Math is a subject that divides many, with some people just having the knack for it, and others never managing to get the very simplest of equations.
But day-to-day activities do warrant a level of mathematic ability to help us work out what deals we are getting at the supermarket, or even work out how much time we need to allow when going out to meet friends.
Small mistakes can usually go unnoticed, but the following examples picked out by WhyThese from the US were shared online for the world to look and laugh at.
Amongst some of the best (or worst?) have included a company sign that advertised their philanthropy, noting they donate a third of their operating budget to financial aid – only to have a pie chart below with only a quarter – completely the wrong fraction for their graphic.
Another, which was shared by someone picking up a bottle of Dr Pepper, which says you only consume 10 calories for drinking it – but if you look closer, you actually intake double… the math isn’t adding up there…
One Twitter user thought she caught out someone for clickbaiting – WebMD shared a statistic that read: ‘The CDC says only 31% of men and 65% of women wash their hands after using the restroom’ – to which she replied, that it adds up to 96%… not sure if that’s how it works.
FEMAIL has chosen some of the top picks from the list…
US gym chain Planet Fitness advertises their membership as $10 a month, which doesn’t sound bad at all. But if you actually do the math, you will realize that if you pay upfront ($199 for 18 months), you pay more than you would monthly
This person was picking up a bottle of Dr Pepper Ten, sold in the US, and read the label which says you only consume 10 calories for drinking it – but if you look closer, you actually intake double… the math isn’t adding up there…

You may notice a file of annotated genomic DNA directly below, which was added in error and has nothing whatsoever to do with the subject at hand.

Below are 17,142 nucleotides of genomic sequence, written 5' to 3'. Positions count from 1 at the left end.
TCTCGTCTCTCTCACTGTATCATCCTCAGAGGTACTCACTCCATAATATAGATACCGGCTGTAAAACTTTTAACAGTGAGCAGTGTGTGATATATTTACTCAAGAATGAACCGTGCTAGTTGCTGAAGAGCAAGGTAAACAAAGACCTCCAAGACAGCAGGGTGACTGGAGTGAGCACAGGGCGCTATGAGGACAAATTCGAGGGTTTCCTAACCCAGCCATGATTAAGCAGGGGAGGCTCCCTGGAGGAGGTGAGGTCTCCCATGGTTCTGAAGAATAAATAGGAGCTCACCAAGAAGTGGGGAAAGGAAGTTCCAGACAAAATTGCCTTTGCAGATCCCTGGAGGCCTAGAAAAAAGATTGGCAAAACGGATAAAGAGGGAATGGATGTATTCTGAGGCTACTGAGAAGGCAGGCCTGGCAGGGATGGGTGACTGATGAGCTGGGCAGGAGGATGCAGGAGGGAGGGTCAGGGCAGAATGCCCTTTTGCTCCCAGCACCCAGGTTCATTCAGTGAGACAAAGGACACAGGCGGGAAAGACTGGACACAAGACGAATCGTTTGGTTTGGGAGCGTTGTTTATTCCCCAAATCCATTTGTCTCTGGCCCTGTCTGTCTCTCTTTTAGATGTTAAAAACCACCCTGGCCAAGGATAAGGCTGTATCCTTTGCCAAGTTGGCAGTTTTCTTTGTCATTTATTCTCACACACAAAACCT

This company sign that advertised their philanthropy, noting they donate a third of their operating budget to financial aid – only to have a pie chart below with only a quarter – completely the wrong fraction for their graphic
Great to see some clearance signs over a rack of clothing, as it suggests you’ll be getting a good deal, but at Walmart, in the US, they either put the wrong number up or just completely missed the mark – as items that used to be $5, are now priced at $7
Lydia Burrell took to Twitter to try and destroy ‘clickbaiters’ – but she sadly didn’t grasp the concept of percentages in this circumstance. She quotes a WebMD tweet that reads ‘The CDC says only 31% of men and 65% of women wash their hands after using the restroom’ – and thinks they are wrong, as ‘96% total’ equals ‘almost everybody’
Getting 20% off your all-purpose paper sounds ideal, especially for such a mundane item, no one wants to pay full price. But considering they were already $6.99 at this stationary store in the US, there isn’t much of a deal on getting it for $7 afterwards
The person writing the text for this sign in the US was either having a bad day or really requires a calculator for even the most basic of mathematics equations, as seven quarters equals $1.75, but just above, says the machine requires $2
It’s not just numbers in math that people can get confused with, as the greater than, less than and equal to signs are fairly important in everyday life. And this Facebook user completely missed the mark, by technically saying other people’s husbands are ‘less than’ hers
Smorstix, a company from Conneticut which sells a set of sticks that are perfect for roasting marshmallows on the fire, were sold in this convenience store, offering two packets for $5 each, but if you buy just one, it’s only two cents
Twitter user @Tdmoney26 was speaking his mind straight into the social media stratosphere, maybe expecting absolutely no one to read it. But when he said that someone born in 2020 will manage to see the world in the year 3000 by the time they’re just 80 – people gave it a second look to see what on earth he meant
If you fancy a takeout, it’s even better to make some savings for a cheat meal so you feel less guilty – but if anyone fell for this one, they’ll feel even worse about heading to the drive-thru as the burritos would’ve been cheaper to buy individually
This Facebook user from Barry, Wales, UK, was reflecting on the last day of being a teenager ahead of their birthday the next day. But little did they realize, twenty years of life does not quite equal a quarter of a century
A quarter a day for a year will actually get you $91.25, not $9,125… and this Twitter user hilariously did the math on their behalf
Read more at DailyMail.co.uk